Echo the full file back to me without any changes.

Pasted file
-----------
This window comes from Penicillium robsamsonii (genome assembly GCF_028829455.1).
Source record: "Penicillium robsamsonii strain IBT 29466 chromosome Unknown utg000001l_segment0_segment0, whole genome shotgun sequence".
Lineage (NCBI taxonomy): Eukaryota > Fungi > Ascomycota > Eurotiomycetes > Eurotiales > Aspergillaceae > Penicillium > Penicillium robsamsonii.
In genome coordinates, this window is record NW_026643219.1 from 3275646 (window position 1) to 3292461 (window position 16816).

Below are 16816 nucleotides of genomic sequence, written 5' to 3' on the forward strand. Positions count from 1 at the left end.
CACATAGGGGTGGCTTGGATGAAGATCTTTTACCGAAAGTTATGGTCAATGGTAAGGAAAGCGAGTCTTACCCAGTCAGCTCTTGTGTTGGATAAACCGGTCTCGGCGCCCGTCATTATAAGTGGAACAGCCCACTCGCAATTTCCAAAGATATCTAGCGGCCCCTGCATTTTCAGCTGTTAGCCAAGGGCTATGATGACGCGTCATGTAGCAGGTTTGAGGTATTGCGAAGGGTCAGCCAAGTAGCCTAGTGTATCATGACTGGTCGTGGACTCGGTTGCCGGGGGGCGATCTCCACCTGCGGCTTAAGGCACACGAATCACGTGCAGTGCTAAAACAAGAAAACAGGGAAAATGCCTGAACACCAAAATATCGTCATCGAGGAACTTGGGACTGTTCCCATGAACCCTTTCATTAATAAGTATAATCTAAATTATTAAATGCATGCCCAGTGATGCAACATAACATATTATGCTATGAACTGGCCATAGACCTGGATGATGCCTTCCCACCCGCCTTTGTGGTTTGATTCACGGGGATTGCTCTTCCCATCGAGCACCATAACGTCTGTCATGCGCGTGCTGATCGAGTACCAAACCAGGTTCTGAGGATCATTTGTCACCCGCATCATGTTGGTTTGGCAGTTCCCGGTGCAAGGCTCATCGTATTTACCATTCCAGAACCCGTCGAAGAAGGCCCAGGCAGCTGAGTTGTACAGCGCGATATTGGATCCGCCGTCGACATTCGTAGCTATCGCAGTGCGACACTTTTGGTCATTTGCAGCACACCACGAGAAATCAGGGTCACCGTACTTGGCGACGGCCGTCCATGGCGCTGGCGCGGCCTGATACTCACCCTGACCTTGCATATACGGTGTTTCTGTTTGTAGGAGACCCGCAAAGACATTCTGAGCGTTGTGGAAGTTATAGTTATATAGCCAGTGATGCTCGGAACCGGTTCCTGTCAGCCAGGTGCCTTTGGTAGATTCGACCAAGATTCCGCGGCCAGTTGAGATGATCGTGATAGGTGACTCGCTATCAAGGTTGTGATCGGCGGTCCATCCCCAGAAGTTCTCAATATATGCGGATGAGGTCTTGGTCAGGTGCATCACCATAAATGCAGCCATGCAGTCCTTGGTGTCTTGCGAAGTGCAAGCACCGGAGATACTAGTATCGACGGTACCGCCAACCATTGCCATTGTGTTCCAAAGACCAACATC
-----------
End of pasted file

This window comes from Penicillium robsamsonii (genome assembly GCF_028829455.1).
Source record: "Penicillium robsamsonii strain IBT 29466 chromosome Unknown utg000001l_segment0_segment0, whole genome shotgun sequence".
Lineage (NCBI taxonomy): Eukaryota > Fungi > Ascomycota > Eurotiomycetes > Eurotiales > Aspergillaceae > Penicillium > Penicillium robsamsonii.
In genome coordinates, this window is record NW_026643219.1 from 3275646 (window position 1) to 3292461 (window position 16816).

Below are 16816 nucleotides of genomic sequence, written 5' to 3' on the forward strand. Positions count from 1 at the left end.
CACATAGGGGTGGCTTGGATGAAGATCTTTTACCGAAAGTTATGGTCAATGGTAAGGAAAGCGAGTCTTACCCAGTCAGCTCTTGTGTTGGATAAACCGGTCTCGGCGCCCGTCATTATAAGTGGAACAGCCCACTCGCAATTTCCAAAGATATCTAGCGGCCCCTGCATTTTCAGCTGTTAGCCAAGGGCTATGATGACGCGTCATGTAGCAGGTTTGAGGTATTGCGAAGGGTCAGCCAAGTAGCCTAGTGTATCATGACTGGTCGTGGACTCGGTTGCCGGGGGGCGATCTCCACCTGCGGCTTAAGGCACACGAATCACGTGCAGTGCTAAAACAAGAAAACAGGGAAAATGCCTGAACACCAAAATATCGTCATCGAGGAACTTGGGACTGTTCCCATGAACCCTTTCATTAATAAGTATAATCTAAATTATTAAATGCATGCCCAGTGATGCAACATAACATATTATGCTATGAACTGGCCATAGACCTGGATGATGCCTTCCCACCCGCCTTTGTGGTTTGATTCACGGGGATTGCTCTTCCCATCGAGCACCATAACGTCTGTCATGCGCGTGCTGATCGAGTACCAAACCAGGTTCTGAGGATCATTTGTCACCCGCATCATGTTGGTTTGGCAGTTCCCGGTGCAAGGCTCATCGTATTTACCATTCCAGAACCCGTCGAAGAAGGCCCAGGCAGCTGAGTTGTACAGCGCGATATTGGATCCGCCGTCGACATTCGTAGCTATCGCAGTGCGACACTTTTGGTCATTTGCAGCACACCACGAGAAATCAGGGTCACCGTACTTGGCGACGGCCGTCCATGGCGCTGGCGCGGCCTGATACTCACCCTGACCTTGCATATACGGTGTTTCTGTTTGTAGGAGACCCGCAAAGACATTCTGAGCGTTGTGGAAGTTATAGTTATATAGCCAGTGATGCTCGGAACCGGTTCCTGTCAGCCAGGTGCCTTTGGTAGATTCGACCAAGATTCCGCGGCCAGTTGAGATGATCGTGATAGGTGACTCGCTATCAAGGTTGTGATCGGCGGTCCATCCCCAGAAGTTCTCAATATATGCGGATGAGGTCTTGGTCAGGTGCATCACCATAAATGCAGCCATGCAGTCCTTGGTGTCTTGCGAAGTGCAAGCACCGGAGATACTAGTATCGACGGTACCGCCAACCATTGCCATTGTGTTCCAAAGACCAACATC